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What Do Geologists Do?

The word geology comes from Greek roots meaning earth (geo) and study of (logos). In concurrence with it's broad meaning, the study of geology has many and varied fields, being defined as the science that deals with the earth's physical structure and substance, its history, and the processes that act on it. The faculty at the College of Charleston specialize in each of the differing studies of geology, and you can visit the Faculty Webpages to contact them if you'd like to learn more about their specialization. Below you'll find some examples of the careers and studies a geologist can enter.

Climate Change/Environmental Geology:

Uses geology to study how the environment is changing in response to natural and human factors.

Faculty Contact: Mitchell Colgan

Geochemisty:

Study of chemistry and how this explains the geologic processes of the Earth.

Faculty Contact: Vijay Vulava, Barbara Beckingham

Geographic Information Systems / Mapping:

Geographic Information Systems: Analyze complex spatial relationships within the context of data sets gathered with a GPS or satelite. 

Faculty Contact: Norman Levine

Hydrology/Water Resources:

Study of the water systems, quality, and distribution of the Earth's water resources.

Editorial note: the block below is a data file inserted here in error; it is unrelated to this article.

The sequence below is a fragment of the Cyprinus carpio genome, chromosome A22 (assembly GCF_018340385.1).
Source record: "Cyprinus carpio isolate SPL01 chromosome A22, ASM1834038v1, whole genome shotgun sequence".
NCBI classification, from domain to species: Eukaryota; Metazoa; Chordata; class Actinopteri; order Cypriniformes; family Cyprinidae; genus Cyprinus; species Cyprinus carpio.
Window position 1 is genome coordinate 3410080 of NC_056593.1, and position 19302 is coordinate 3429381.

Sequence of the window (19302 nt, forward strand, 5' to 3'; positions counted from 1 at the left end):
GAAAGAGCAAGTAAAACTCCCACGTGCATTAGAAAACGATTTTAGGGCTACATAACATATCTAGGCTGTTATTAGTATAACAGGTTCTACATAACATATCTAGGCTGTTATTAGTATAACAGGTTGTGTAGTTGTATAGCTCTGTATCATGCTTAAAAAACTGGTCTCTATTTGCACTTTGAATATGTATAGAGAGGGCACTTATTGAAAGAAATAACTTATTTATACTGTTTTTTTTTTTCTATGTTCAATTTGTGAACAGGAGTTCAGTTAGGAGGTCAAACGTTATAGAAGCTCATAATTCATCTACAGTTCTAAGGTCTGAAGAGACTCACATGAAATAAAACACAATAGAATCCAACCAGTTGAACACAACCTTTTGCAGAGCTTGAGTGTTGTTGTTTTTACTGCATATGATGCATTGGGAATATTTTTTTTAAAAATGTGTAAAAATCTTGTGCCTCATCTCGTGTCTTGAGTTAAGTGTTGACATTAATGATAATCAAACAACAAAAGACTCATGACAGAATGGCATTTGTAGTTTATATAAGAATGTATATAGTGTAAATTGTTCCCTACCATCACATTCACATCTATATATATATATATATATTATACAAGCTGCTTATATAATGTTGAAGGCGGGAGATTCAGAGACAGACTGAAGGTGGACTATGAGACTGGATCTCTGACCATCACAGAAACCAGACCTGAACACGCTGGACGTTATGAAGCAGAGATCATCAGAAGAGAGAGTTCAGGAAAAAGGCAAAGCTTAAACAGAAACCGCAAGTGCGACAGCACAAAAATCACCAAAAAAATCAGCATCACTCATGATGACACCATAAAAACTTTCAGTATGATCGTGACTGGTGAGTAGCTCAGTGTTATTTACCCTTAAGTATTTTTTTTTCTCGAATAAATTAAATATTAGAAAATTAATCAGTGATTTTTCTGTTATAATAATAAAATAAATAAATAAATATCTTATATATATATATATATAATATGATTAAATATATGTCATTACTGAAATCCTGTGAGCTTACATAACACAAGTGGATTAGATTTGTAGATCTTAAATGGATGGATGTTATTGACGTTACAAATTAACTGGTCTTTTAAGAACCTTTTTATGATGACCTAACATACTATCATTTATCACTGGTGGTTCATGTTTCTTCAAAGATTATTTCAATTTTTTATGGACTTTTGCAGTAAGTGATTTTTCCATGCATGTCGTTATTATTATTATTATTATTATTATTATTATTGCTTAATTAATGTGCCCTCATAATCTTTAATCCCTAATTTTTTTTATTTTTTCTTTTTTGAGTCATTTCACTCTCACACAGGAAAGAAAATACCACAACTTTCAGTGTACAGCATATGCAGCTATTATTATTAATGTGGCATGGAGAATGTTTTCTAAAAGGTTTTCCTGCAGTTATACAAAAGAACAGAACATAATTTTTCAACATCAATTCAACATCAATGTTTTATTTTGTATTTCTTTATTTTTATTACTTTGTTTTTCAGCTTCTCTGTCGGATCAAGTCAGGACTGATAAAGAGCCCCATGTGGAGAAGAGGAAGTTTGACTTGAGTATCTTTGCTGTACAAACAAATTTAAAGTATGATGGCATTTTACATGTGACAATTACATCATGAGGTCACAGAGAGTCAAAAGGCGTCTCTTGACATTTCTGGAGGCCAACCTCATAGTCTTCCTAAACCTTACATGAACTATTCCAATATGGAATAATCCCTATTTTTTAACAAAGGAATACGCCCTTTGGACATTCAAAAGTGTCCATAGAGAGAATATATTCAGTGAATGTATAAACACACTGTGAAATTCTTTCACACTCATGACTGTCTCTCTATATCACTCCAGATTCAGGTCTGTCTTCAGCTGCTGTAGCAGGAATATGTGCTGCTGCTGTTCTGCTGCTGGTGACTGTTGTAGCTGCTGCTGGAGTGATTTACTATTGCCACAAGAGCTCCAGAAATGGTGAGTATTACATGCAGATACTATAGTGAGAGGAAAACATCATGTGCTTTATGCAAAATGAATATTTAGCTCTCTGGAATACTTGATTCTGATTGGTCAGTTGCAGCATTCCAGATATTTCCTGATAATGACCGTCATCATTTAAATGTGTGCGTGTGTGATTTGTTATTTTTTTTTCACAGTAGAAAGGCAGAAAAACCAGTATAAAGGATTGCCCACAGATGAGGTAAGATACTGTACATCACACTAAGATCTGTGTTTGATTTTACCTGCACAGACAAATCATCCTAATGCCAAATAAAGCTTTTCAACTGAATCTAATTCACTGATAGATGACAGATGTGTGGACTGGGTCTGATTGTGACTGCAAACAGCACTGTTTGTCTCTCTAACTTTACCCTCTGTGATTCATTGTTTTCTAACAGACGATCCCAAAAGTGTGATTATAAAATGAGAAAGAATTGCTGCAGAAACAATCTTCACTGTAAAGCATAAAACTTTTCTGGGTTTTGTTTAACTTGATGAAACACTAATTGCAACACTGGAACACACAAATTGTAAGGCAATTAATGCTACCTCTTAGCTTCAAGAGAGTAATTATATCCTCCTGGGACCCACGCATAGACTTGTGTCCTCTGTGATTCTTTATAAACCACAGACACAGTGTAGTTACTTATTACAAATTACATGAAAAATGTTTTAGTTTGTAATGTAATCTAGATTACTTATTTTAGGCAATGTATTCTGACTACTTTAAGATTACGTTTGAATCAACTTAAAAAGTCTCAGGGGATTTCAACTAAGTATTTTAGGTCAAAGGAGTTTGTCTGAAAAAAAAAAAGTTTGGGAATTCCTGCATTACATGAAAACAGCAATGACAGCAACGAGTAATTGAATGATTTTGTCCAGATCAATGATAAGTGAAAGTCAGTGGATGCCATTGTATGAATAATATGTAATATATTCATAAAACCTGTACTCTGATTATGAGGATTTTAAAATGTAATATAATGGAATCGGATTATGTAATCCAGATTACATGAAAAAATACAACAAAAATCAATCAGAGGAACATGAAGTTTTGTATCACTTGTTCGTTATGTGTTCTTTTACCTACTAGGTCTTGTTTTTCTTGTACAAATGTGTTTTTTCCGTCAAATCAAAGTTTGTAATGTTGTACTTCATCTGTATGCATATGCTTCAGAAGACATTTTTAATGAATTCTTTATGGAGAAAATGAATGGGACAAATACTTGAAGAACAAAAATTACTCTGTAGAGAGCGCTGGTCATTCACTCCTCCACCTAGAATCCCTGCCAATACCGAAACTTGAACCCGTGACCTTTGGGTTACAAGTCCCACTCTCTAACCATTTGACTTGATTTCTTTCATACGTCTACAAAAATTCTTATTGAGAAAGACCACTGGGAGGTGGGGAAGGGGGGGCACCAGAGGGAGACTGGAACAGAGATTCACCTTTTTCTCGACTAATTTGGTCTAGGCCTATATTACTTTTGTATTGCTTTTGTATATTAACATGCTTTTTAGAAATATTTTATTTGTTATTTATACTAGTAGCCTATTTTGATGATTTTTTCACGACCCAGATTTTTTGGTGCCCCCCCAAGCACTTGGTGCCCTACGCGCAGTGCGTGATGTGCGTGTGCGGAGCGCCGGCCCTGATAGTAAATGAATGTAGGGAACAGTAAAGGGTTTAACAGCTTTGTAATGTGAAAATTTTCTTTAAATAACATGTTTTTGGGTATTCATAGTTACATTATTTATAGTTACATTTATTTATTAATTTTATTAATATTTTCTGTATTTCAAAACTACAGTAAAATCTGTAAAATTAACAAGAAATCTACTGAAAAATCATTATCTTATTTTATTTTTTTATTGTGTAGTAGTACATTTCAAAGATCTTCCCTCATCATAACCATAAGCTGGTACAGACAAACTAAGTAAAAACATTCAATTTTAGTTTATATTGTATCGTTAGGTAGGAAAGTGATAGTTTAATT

Faculty Contact: Tim Callahan, Adem Ali

Marine Geology:

  • Seafloor Mapping: Surveying the shape and structure of the seafloor, and using this information to make maps
  • Coastal Processes and Beach Surveying: Surveying beach shorline change and analysis
  • Ocean Observing Systems: Deep sea observatory construction on the Juan de Fuca Plate 
  • Marine Science Education
  • Marine Archeology
  • Paleooceanography and Climate Change

Faculty Contact: Scott Harris, Leslie Sautter

Paleogeology: 

Study of geologic history and the origins of life and earth. Paleogeologists find and study fossils of animals and plants, look at sedimentary layers in rocks, and use this information to study the evolution of life. 

Faculty Contact: Phillip Manning

Planetary Geology:

The study of how planetary bodies, solar systems, galaxies, and the universe are formed, and how this impacts our lives. Planetary geologists also plan space missions and use the information gained from research to improve everyday life.

Faculty Contact: Cassandra Runyon

Seismology:

Study of earthquakes, their hazards, and how to be prepared for earthquakes and tsunamis.

Faculty Contact: Steven Juame, Erin Beutel

Volcanism:

  • Geohazards: The study of the way volcanoes affect human life and infrastructure
  • Geochem: The way that different tectonic environments influence the chemistry and behavior of lavas
  • Volcanic Geomorphology: The study of volcanic landforms, how they form, and the many ways that humans coexist with them

Faculty Contact: John Chadwick, Erin Beutel

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